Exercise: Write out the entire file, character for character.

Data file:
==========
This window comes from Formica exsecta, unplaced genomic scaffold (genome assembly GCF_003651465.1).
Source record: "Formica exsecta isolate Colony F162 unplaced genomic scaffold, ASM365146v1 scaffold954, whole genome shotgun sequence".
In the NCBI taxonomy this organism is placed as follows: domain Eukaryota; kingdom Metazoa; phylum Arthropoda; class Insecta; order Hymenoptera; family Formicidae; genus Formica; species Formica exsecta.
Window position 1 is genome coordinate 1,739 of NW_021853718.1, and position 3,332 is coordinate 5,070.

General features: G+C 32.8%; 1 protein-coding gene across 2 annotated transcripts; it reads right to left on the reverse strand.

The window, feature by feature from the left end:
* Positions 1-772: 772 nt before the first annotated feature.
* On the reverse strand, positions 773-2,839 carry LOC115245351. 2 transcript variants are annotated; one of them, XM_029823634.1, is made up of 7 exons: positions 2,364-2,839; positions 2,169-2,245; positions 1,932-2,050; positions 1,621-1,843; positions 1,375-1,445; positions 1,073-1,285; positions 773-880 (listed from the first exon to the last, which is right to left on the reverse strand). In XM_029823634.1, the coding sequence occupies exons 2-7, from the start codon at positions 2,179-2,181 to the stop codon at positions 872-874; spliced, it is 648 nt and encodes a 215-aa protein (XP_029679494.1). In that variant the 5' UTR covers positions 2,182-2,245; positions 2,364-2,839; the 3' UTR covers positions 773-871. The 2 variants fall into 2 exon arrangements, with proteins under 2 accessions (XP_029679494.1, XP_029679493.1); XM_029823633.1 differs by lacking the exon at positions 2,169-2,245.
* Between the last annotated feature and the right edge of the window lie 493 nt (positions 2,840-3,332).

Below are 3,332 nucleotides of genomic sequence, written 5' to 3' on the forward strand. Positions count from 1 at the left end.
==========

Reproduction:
This window comes from Formica exsecta, unplaced genomic scaffold (genome assembly GCF_003651465.1).
Source record: "Formica exsecta isolate Colony F162 unplaced genomic scaffold, ASM365146v1 scaffold954, whole genome shotgun sequence".
In the NCBI taxonomy this organism is placed as follows: domain Eukaryota; kingdom Metazoa; phylum Arthropoda; class Insecta; order Hymenoptera; family Formicidae; genus Formica; species Formica exsecta.
Window position 1 is genome coordinate 1,739 of NW_021853718.1, and position 3,332 is coordinate 5,070.

General features: G+C 32.8%; 1 protein-coding gene across 2 annotated transcripts; it reads right to left on the reverse strand.

The window, feature by feature from the left end:
* Positions 1-772: 772 nt before the first annotated feature.
* On the reverse strand, positions 773-2,839 carry LOC115245351. 2 transcript variants are annotated; one of them, XM_029823634.1, is made up of 7 exons: positions 2,364-2,839; positions 2,169-2,245; positions 1,932-2,050; positions 1,621-1,843; positions 1,375-1,445; positions 1,073-1,285; positions 773-880 (listed from the first exon to the last, which is right to left on the reverse strand). In XM_029823634.1, the coding sequence occupies exons 2-7, from the start codon at positions 2,179-2,181 to the stop codon at positions 872-874; spliced, it is 648 nt and encodes a 215-aa protein (XP_029679494.1). In that variant the 5' UTR covers positions 2,182-2,245; positions 2,364-2,839; the 3' UTR covers positions 773-871. The 2 variants fall into 2 exon arrangements, with proteins under 2 accessions (XP_029679494.1, XP_029679493.1); XM_029823633.1 differs by lacking the exon at positions 2,169-2,245.
* Between the last annotated feature and the right edge of the window lie 493 nt (positions 2,840-3,332).

Below are 3,332 nucleotides of genomic sequence, written 5' to 3' on the forward strand. Positions count from 1 at the left end.